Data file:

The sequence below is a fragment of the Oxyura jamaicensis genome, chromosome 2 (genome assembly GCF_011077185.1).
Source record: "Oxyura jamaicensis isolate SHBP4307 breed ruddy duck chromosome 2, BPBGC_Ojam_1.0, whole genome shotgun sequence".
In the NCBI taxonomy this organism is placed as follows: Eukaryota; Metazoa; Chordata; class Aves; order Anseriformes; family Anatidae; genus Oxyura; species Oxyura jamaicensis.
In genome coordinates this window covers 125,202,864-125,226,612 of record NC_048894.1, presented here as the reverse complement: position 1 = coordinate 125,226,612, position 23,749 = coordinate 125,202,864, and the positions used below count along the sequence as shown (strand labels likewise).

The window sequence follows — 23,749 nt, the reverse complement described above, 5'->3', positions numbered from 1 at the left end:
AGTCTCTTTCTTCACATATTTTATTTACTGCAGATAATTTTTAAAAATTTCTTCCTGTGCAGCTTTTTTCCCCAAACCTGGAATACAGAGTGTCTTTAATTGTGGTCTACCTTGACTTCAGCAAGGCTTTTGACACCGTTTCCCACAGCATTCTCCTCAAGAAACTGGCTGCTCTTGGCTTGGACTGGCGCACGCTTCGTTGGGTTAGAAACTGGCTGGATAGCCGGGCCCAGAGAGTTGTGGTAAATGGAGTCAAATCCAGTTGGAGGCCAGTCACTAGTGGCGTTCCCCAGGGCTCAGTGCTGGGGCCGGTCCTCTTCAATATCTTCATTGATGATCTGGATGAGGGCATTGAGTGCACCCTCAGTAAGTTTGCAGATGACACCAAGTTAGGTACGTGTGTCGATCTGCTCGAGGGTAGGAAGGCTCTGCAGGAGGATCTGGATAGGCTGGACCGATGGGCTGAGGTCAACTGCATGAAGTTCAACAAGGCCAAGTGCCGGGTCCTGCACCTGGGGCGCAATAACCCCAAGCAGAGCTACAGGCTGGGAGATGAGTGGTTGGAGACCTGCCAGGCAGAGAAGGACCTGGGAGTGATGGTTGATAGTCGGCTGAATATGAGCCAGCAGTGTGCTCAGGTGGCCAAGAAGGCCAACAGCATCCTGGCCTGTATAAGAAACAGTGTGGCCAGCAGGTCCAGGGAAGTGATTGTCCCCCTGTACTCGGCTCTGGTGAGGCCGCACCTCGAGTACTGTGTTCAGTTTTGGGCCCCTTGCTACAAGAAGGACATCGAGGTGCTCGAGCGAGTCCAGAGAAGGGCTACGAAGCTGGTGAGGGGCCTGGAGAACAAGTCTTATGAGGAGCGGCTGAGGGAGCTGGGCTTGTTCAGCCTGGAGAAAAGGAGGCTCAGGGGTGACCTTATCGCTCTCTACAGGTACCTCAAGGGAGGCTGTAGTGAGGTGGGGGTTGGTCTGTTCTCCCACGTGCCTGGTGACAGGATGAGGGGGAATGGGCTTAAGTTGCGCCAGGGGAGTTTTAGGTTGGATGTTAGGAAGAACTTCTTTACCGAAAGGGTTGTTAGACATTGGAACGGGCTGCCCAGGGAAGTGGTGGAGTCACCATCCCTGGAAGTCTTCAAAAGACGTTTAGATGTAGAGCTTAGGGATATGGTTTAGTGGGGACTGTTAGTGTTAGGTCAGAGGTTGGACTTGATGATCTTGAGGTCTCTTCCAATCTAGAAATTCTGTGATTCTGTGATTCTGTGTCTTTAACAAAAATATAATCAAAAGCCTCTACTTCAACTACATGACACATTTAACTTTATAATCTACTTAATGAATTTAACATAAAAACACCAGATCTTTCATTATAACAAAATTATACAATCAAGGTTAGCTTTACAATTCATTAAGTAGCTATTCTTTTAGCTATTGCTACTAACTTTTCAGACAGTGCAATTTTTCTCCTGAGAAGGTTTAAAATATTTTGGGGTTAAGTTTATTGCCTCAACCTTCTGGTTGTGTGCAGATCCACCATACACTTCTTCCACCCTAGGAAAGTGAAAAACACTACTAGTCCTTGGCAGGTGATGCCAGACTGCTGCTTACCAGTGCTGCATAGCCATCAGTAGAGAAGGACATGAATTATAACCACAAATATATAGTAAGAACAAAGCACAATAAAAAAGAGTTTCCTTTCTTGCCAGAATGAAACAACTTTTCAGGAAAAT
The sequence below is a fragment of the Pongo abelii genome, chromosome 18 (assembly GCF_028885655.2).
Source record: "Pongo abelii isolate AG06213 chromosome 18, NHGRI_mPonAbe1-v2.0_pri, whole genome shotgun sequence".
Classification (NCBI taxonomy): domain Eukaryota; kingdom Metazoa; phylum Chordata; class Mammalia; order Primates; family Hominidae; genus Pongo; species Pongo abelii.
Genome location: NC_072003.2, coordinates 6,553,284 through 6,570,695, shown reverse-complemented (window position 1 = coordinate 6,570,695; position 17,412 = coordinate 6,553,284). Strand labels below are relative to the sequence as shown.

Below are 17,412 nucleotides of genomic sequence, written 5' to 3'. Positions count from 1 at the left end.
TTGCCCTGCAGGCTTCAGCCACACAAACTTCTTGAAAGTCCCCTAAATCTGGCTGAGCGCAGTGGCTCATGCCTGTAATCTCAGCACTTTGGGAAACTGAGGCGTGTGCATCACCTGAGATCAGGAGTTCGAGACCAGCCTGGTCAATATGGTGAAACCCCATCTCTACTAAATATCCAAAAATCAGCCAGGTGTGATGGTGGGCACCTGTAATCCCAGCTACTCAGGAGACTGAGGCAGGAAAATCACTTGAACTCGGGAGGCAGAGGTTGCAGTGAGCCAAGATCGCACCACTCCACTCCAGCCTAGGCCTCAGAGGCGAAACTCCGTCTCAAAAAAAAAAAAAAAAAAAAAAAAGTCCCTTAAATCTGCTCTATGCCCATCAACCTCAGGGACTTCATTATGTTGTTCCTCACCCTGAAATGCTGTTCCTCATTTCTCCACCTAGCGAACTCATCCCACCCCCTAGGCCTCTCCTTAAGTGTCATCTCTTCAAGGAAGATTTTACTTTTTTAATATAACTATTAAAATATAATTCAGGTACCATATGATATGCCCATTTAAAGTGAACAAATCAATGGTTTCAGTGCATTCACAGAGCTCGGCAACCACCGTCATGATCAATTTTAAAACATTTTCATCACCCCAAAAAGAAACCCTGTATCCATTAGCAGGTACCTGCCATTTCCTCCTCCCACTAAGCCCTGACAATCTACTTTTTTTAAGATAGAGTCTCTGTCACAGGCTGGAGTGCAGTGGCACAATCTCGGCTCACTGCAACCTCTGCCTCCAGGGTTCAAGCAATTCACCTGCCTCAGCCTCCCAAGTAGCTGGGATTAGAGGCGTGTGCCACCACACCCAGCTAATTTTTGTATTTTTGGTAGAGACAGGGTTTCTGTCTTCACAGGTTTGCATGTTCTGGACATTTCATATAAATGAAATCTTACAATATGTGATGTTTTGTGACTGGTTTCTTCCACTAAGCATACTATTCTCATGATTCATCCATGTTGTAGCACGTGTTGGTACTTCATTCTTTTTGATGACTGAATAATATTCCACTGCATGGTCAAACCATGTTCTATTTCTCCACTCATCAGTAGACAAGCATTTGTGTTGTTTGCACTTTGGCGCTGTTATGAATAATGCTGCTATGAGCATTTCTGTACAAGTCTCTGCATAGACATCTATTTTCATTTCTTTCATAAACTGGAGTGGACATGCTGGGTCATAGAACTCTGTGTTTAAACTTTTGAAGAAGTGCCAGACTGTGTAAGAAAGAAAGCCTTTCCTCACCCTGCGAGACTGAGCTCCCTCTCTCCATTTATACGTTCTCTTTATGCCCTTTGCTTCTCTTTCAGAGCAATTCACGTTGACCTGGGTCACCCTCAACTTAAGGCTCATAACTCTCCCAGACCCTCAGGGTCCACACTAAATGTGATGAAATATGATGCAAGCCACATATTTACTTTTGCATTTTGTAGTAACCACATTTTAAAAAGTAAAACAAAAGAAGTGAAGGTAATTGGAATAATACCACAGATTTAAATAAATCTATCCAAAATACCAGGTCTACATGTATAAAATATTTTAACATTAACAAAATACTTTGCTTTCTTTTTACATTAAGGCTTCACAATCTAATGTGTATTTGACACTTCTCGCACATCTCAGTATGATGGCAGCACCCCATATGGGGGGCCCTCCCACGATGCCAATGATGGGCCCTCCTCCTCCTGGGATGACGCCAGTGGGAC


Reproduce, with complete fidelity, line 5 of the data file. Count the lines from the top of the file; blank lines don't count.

The window sequence follows — 23,749 nt, the reverse complement described above, 5'->3', positions numbered from 1 at the left end: